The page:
The temple is carved from soapstone, that is soft in quarry but hardens when exposed to air. This is not locally available and must have been imported from another part of South India. It enabled the artists to shape and carve out intricate details for the artwork.
The temple has a large open public courtyard surrounded by the walled enclosure, with the main three-towered temple in the center. The courtyard wall frames a rectangular veranda and an array of small shrines.
Architecture of the temple
The northern and southern row of small shrines inside the pillared courtyard corridor consists of eighteen single shrine and one linked-double shrine each. The linked-double shrine is at the northwestern and southwestern corners of the courtyard.
The western row consists of fourteen small shrines, while the eastern row consists of eight single small shrines and two linked-double shrines.
In total, the Kesava temple consists of 58 small shrines, 4 small double shrines, 2 near entrance, and the main central temple.
The 64 corridor shrines once featured Vedic and Puranic deities and rooms for pilgrims. The statues in the smaller shrines were defaced, their limbs broken or destroyed.
Some of the recovered broken pieces are in a heap inside the temple. The collection includes Jaina statues as well as numerous Hindu statues.
The ceiling of the southern array of shrines has carvings on its ceiling. The northern array also mostly lacks any ceiling art work except near the stairs in the middle, while the eastern array shows the greatest signs of damage and restoration with most small shrines missing but for signs of their foundation.
The main temple is built on a Jagati, which symbolizes worldly platform. It is about 3 feet high, star-shaped and has stone steps at its east end for the visitor to climb up to it.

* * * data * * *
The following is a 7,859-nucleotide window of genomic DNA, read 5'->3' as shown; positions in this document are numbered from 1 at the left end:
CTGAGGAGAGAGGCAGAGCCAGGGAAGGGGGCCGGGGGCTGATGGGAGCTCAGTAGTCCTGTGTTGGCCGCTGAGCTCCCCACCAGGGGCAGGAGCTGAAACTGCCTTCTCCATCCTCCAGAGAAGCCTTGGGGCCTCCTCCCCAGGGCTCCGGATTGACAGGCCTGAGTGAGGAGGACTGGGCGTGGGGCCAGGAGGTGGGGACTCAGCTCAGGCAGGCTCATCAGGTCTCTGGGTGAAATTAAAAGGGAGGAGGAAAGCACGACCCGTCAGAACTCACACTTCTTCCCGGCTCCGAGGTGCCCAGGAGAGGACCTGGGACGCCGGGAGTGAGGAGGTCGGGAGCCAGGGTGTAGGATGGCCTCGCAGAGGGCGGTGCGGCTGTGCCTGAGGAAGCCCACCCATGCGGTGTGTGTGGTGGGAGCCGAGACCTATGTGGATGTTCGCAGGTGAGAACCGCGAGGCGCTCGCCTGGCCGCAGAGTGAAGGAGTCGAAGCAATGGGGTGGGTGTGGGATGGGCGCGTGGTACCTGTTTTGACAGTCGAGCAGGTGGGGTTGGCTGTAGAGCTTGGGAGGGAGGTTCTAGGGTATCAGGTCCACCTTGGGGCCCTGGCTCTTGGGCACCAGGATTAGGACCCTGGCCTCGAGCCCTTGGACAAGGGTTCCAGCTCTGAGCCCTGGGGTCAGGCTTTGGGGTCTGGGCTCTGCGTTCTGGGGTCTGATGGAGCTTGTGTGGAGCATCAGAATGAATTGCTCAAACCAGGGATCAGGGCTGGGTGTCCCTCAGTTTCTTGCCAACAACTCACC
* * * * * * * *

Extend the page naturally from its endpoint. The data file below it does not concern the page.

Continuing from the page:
Near the stairs, on each side are two Dvarapala (guardian) shrines but these are damaged. The platform around the temple serves as the circumambulation passage.
The raised Jagati platform circles around the main temple with a broad walking space. It is the Pradakshina Patha (circumambulation path), and is supposed to be walked in a clockwise manner in order to pictorially read the Ramayana, Mahabharata and Bhagavata Purana legends in the correct sequence.
The eastern side of the platform is rectangular, while the space below the Vimana (temple tower) mirrors the pointed star tower shape, with nine points on each side and two linking edges (a total of 29).
A stone elephant originally stood at each star point end of the platform, but only 11 of the 15 original have survived in a damaged condition.
On the sides of the star side and where two stars of the Jagati platform meet were 14 mid size images likely of Nagas and 58 images of Yakshas but all of this are now missing.
The temple premises stores 7 of the broken pieces found in the early 20th century.
The platform appears from a distance to be five stacks from the careful moulding. From the Jagati level, there are four stone steps that leads the devotee into the temple’s Sabha Mandapa inside.
The hall appears to be rectangular, yet consists of two fused squares and a rectangle. A small square is at the entrance, the largest square in the middle, and a rectangle facing the three sanctum (Garbha Griha), all supported by intricately carved pillars.
The main hall opens to each sanctum through a small square shaped Puja Mandapa. The three sanctums house Keshava (image lost), Janardhana and Venugopala.
Above each of these sanctums rise the 16 pointed star shaped North Indian style tower (Shikara).
Outer walls – Lower levels
The outer wall of the main temple consists of parallel horizontal bands of artwork carved above the circumambulatory platform. It has three major section, the basement band, the wall band and the top band.
The lowest band in the basement section shows a row of elephants mostly marching to the left in the clockwise direction the devotee is expected to walk.
The elephants are not exact copy of each other, rather show different natural expressions and playfulness of elephants. Some show elephants in war, throwing enemies; while others show them teasing the riders in front.
The band above the elephants is of horses with armed riders, depicting a military march. In some spots, camels substitute for horses suggesting that the Hoysala had adopted camels into their army.
Some spots also show battle scene with horses. In various places, the artists added humor by placing dwarfs and monkeys supporting the front raised leg of the horses.
The band above the horsemen friezes is a scroll of nature. It shows flowers, fruits, occasionally some peacocks and wildlife.
The band above it is the mythology frieze. It depicts the legends and spiritual stories found in the Ramayana, the Puranas particularly the Bhagavata Purana and lastly the Mahabharata.